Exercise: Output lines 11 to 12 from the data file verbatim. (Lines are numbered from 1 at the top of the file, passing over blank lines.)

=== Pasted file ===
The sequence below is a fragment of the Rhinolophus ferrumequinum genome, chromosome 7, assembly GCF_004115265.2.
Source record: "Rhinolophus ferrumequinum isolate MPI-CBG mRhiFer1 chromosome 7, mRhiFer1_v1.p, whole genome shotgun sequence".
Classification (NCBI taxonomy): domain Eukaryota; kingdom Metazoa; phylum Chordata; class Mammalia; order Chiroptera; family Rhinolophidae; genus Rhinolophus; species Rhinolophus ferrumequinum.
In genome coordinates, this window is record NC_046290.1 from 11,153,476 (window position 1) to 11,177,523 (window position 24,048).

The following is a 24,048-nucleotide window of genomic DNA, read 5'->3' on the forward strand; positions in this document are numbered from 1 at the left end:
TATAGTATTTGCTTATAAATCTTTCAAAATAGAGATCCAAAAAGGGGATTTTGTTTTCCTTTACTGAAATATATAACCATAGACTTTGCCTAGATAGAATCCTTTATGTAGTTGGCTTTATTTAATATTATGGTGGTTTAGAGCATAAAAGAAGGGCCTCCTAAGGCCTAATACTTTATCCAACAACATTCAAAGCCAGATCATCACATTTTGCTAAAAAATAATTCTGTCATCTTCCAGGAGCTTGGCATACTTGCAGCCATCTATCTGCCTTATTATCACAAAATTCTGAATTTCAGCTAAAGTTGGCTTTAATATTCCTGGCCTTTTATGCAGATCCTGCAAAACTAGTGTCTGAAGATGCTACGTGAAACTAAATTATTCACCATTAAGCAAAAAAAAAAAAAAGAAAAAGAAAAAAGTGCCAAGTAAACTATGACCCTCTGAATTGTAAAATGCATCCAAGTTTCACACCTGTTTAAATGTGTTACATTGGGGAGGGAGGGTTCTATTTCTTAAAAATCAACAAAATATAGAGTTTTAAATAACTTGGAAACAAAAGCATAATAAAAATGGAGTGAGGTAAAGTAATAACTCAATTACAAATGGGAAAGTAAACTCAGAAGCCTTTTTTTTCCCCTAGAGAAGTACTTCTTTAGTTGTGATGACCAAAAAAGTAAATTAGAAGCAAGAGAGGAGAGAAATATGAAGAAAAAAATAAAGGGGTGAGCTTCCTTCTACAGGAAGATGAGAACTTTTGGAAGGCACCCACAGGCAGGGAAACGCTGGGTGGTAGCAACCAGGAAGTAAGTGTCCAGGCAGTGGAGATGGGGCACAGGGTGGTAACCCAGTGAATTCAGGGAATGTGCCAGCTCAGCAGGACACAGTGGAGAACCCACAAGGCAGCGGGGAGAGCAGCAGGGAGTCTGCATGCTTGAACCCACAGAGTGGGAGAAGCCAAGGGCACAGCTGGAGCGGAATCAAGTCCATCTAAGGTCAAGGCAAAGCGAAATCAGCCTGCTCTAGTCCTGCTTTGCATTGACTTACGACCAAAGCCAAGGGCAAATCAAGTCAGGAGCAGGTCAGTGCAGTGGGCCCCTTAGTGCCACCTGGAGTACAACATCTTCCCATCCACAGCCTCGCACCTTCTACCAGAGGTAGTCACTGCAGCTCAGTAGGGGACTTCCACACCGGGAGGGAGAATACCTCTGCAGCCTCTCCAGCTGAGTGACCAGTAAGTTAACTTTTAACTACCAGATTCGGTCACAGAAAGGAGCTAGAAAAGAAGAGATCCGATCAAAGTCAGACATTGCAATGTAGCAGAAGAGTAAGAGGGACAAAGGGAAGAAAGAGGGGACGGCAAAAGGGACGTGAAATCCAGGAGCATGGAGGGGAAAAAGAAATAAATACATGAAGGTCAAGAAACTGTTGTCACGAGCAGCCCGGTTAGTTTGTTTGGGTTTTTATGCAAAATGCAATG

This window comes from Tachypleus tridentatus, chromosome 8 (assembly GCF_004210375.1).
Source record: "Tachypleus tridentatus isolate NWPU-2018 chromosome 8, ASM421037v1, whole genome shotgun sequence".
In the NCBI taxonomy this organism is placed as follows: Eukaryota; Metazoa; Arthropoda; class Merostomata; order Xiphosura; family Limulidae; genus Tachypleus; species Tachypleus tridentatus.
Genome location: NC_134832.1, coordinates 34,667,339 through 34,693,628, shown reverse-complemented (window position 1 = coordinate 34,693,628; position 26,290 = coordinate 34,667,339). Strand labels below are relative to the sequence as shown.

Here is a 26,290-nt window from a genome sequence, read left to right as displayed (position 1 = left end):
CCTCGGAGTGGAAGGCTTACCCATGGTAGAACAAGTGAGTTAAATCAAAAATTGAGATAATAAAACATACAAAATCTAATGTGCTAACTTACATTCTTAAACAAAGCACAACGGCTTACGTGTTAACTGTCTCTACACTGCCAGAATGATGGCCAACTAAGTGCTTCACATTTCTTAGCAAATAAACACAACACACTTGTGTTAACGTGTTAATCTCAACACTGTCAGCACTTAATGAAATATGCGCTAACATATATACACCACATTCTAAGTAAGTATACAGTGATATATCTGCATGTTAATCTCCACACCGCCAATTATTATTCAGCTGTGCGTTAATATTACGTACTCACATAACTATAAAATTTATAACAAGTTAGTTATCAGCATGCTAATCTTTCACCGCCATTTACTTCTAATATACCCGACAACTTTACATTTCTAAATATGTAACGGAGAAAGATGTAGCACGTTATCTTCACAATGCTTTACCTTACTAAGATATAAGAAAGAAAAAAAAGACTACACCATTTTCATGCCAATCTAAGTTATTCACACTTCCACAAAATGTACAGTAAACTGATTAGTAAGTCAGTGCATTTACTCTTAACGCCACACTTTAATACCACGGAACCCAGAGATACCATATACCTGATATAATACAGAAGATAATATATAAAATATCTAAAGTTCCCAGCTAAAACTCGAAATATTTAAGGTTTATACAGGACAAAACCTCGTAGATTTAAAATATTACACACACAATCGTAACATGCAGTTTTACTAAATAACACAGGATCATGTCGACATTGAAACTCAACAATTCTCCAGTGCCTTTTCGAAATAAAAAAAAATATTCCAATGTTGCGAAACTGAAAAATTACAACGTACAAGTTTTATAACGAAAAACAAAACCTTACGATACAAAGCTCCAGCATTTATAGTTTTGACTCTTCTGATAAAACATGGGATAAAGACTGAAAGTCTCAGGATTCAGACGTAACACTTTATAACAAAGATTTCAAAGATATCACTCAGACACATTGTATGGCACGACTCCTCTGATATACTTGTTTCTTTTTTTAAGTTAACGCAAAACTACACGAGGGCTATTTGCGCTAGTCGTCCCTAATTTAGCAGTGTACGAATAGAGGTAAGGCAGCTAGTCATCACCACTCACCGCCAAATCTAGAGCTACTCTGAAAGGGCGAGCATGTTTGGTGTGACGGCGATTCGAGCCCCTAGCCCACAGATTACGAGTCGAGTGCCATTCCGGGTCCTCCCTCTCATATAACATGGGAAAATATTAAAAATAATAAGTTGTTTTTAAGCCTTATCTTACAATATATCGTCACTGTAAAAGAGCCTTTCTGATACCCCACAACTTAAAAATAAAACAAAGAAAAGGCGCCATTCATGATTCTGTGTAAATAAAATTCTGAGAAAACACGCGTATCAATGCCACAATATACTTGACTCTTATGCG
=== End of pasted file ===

Here is a 26,290-nt window from a genome sequence, read left to right as displayed (position 1 = left end):
CCTCGGAGTGGAAGGCTTACCCATGGTAGAACAAGTGAGTTAAATCAAAAATTGAGATAATAAAACATACAAAATCTAATGTGCTAACTTACATTCTTAAACAAAGCACAACGGCTTACGTGTTAACTGTCTCTACACTGCCAGAATGATGGCCAACTAAGTGCTTCACATTTCTTAGCAAATAAACACAACACACTTGTGTTAACGTGTTAATCTCAACACTGTCAGCACTTAATGAAATATGCGCTAACATATATACACCACATTCTAAGTAAGTATACAGTGATATATCTGCATGTTAATCTCCACACCGCCAATTATTATTCAGCTGTGCGTTAATATTACGTACTCACATAACTATAAAATTTATAACAAGTTAGTTATCAGCATGCTAATCTTTCACCGCCATTTACTTCTAATATACCCGACAACTTTACATTTCTAAATATGTAACGGAGAAAGATGTAGCACGTTATCTTCACAATGCTTTACCTTACTAAGATATAAGAAAGAAAAAAAAGACTACACCATTTTCATGCCAATCTAAGTTATTCACACTTCCACAAAATGTACAGTAAACTGATTAGTAAGTCAGTGCATTTACTCTTAACGCCACACTTTAATACCACGGAACCCAGAGATACCATATACCTGATATAATACAGAAGATAATATATAAAATATCTAAAGTTCCCAGCTAAAACTCGAAATATTTAAGGTTTATACAGGACAAAACCTCGTAGATTTAAAATATTACACACACAATCGTAACATGCAGTTTTACTAAATAACACAGGATCATGTCGACATTGAAACTCAACAATTCTCCAGTGCCTTTTCGAAATAAAAAAAAATATTCCAATGTTGCGAAACTGAAAAATTACAACGTACAAGTTTTATAACGAAAAACAAAACCTTACGATACAAAGCTCCAGCATTTATAGTTTTGACTCTTCTGATAAAACATGGGATAAAGACTGAAAGTCTCAGGATTCAGACGTAACACTTTATAACAAAGATTTCAAAGATATCACTCAGACACATTGTATGGCACGACTCCTCTGATATACTTGTTTCTTTTTTTAAGTTAACGCAAAACTACACGAGGGCTATTTGCGCTAGTCGTCCCTAATTTAGCAGTGTACGAATAGAGGTAAGGCAGCTAGTCATCACCACTCACCGCCAAATCTAGAGCTACTCTGAAAGGGCGAGCATGTTTGGTGTGACGGCGATTCGAGCCCCTAGCCCACAGATTACGAGTCGAGTGCCATTCCGGGTCCTCCCTCTCATATAACATGGGAAAATATTAAAAATAATAAGTTGTTTTTAAGCCTTATCTTACAATATATCGTCACTGTAAAAGAGCCTTTCTGATACCCCACAACTTAAAAATAAAACAAAGAAAAGGCGCCATTCATGATTCTGTGTAAATAAAATTCTGAGAAAACACGCGTATCAATGCCACAATATACTTGACTCTTATGCG